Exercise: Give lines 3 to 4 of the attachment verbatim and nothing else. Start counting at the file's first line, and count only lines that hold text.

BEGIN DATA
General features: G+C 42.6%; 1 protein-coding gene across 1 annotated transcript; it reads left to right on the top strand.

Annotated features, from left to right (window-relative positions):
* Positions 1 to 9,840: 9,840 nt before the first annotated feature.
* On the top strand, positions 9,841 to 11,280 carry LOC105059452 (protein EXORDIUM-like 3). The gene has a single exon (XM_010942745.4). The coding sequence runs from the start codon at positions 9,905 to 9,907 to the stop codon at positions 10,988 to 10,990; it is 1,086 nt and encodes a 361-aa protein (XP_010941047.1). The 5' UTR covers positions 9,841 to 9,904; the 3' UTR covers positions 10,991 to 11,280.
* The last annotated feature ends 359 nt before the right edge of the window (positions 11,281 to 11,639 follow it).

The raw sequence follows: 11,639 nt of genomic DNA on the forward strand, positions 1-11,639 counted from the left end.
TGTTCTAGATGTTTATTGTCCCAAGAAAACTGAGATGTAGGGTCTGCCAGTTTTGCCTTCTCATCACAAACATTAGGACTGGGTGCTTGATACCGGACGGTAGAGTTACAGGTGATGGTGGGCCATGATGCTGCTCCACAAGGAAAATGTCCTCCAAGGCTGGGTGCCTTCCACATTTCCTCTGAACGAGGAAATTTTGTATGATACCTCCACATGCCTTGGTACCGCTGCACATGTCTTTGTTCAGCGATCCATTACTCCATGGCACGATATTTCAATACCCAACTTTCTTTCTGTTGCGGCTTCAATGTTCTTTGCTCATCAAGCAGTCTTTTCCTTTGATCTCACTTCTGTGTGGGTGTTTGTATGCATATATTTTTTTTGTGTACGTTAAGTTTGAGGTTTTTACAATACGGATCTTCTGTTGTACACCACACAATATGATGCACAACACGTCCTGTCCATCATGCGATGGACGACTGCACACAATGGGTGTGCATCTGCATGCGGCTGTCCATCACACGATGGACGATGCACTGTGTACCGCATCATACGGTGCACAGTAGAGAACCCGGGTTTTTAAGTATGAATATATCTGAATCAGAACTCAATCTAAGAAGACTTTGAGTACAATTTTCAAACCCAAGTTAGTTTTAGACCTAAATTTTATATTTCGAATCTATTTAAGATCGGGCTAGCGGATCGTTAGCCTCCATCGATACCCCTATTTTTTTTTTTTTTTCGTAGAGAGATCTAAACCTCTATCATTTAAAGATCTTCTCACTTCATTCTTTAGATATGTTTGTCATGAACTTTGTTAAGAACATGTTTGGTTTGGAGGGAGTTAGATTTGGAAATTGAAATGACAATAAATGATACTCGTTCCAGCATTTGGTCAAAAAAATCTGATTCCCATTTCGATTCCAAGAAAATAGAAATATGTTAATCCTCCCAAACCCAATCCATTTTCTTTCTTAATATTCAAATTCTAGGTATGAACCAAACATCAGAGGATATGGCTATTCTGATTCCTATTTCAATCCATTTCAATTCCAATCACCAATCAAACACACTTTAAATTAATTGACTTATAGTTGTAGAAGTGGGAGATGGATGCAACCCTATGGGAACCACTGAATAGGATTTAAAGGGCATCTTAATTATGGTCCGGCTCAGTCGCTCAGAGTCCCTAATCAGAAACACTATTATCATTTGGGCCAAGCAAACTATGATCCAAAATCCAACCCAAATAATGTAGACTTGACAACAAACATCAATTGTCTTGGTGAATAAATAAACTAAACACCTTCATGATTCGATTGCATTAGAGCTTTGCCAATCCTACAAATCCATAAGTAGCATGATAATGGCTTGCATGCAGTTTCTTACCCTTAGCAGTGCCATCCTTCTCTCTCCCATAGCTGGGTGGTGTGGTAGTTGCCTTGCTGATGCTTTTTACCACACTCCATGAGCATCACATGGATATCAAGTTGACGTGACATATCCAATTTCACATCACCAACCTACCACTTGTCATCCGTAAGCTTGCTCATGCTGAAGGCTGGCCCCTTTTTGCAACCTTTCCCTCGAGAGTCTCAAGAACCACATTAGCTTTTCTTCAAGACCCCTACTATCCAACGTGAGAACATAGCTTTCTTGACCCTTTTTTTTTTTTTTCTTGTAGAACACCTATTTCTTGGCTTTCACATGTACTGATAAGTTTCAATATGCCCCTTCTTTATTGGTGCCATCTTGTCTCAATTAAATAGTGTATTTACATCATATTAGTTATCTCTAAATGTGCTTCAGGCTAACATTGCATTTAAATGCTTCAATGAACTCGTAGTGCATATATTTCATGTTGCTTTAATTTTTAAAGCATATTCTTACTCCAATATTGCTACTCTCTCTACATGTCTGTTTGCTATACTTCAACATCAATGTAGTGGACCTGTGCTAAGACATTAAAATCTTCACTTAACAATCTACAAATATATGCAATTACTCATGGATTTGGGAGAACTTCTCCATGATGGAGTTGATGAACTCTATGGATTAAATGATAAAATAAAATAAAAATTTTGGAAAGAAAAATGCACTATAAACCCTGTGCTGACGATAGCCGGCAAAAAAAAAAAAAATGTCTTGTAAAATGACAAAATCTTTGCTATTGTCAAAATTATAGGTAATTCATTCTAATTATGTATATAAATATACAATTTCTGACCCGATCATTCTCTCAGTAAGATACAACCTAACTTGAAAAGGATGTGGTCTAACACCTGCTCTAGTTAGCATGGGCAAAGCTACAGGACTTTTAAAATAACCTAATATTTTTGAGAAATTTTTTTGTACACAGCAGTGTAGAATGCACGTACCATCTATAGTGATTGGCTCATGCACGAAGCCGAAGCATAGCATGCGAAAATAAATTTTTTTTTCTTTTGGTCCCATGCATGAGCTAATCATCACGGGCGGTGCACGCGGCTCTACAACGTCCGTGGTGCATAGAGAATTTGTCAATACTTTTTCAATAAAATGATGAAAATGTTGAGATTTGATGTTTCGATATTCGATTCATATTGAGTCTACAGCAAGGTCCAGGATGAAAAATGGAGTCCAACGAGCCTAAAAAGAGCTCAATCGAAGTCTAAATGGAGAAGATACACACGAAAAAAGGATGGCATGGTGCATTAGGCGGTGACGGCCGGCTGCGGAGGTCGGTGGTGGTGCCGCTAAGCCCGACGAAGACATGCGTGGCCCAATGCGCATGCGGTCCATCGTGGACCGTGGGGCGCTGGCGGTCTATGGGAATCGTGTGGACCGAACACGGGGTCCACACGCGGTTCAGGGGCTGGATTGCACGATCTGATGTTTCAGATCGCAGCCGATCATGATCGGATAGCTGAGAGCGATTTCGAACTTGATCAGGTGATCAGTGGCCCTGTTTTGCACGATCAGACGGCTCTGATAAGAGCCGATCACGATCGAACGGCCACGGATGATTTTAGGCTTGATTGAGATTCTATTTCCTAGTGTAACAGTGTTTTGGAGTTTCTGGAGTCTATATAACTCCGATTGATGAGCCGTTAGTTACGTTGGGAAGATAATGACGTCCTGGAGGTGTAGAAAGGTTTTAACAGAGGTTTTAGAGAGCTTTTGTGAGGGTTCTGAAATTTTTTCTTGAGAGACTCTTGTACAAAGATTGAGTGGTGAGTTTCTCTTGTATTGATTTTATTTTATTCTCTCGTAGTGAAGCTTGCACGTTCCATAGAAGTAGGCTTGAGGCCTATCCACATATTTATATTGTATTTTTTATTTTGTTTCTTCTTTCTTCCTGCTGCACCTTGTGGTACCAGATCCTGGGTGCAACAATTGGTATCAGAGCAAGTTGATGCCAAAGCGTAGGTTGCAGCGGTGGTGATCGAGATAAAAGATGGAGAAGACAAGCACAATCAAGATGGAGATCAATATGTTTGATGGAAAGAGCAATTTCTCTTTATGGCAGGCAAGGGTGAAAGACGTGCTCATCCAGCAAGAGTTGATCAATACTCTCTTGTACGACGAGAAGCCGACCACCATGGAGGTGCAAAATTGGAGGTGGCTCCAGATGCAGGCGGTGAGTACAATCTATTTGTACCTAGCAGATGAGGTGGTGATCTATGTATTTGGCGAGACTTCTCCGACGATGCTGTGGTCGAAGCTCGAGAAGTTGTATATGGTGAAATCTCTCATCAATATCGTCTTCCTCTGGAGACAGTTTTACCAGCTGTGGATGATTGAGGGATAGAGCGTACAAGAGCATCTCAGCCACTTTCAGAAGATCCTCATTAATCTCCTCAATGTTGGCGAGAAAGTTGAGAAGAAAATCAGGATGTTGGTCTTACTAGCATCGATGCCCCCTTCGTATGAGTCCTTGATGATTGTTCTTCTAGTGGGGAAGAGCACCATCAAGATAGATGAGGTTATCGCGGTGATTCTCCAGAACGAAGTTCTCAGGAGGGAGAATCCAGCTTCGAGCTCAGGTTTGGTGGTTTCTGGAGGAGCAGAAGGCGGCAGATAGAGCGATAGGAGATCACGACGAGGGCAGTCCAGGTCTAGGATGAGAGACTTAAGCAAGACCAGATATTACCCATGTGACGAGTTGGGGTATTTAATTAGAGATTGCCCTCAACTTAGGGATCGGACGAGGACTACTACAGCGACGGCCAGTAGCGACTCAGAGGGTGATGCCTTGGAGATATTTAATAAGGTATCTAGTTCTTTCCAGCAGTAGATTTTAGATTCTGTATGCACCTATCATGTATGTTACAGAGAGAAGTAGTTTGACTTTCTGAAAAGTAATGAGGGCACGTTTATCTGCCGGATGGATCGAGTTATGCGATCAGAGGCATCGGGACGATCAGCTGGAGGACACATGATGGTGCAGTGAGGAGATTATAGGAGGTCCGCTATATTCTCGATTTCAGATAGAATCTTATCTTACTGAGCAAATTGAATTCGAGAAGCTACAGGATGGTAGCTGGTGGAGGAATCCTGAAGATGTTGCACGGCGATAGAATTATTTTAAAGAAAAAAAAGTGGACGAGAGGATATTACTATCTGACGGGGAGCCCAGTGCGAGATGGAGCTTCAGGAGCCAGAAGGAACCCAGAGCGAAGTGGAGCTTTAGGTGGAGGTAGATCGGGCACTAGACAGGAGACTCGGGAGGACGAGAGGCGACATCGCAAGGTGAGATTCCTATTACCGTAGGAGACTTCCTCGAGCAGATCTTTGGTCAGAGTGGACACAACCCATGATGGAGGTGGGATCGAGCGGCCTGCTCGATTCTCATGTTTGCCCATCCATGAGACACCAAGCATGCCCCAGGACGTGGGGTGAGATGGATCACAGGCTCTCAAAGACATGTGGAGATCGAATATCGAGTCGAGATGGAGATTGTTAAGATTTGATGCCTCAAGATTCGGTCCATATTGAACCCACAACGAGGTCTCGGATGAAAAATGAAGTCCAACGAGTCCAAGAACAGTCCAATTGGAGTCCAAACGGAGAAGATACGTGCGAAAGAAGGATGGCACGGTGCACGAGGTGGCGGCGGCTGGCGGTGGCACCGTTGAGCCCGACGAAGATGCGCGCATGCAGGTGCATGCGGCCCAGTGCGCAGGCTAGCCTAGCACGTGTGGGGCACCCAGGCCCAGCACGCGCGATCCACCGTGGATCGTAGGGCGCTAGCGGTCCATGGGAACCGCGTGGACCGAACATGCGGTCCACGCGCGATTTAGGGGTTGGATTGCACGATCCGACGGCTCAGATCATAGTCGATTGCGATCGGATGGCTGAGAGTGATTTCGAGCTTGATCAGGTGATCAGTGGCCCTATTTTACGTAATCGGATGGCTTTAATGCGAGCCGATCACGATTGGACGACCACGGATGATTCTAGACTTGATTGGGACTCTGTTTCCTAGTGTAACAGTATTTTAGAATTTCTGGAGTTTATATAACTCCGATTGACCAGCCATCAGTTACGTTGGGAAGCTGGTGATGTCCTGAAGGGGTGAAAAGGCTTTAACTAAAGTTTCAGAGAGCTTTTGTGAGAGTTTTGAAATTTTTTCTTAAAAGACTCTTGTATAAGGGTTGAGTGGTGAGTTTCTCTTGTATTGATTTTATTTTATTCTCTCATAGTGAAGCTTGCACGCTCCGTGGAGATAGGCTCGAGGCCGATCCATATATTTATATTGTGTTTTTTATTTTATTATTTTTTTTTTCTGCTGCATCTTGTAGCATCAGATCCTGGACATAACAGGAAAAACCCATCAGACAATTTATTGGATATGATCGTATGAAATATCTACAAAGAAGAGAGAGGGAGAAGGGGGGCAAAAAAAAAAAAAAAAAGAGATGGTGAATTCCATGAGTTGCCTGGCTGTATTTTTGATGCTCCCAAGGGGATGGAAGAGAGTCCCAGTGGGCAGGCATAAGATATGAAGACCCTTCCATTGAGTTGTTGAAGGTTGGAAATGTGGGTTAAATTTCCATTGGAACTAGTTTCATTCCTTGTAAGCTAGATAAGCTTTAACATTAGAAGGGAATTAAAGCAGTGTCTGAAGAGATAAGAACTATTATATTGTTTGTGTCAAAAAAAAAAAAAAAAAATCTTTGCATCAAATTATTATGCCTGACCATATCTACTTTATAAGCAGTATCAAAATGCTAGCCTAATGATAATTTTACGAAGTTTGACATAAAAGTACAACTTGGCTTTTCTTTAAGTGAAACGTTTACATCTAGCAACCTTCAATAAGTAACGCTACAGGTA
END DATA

* Positions 1 to 9,840: 9,840 nt before the first annotated feature.
* On the top strand, positions 9,841 to 11,280 carry LOC105059452 (protein EXORDIUM-like 3). The gene has a single exon (XM_010942745.4). The coding sequence runs from the start codon at positions 9,905 to 9,907 to the stop codon at positions 10,988 to 10,990; it is 1,086 nt and encodes a 361-aa protein (XP_010941047.1). The 5' UTR covers positions 9,841 to 9,904; the 3' UTR covers positions 10,991 to 11,280.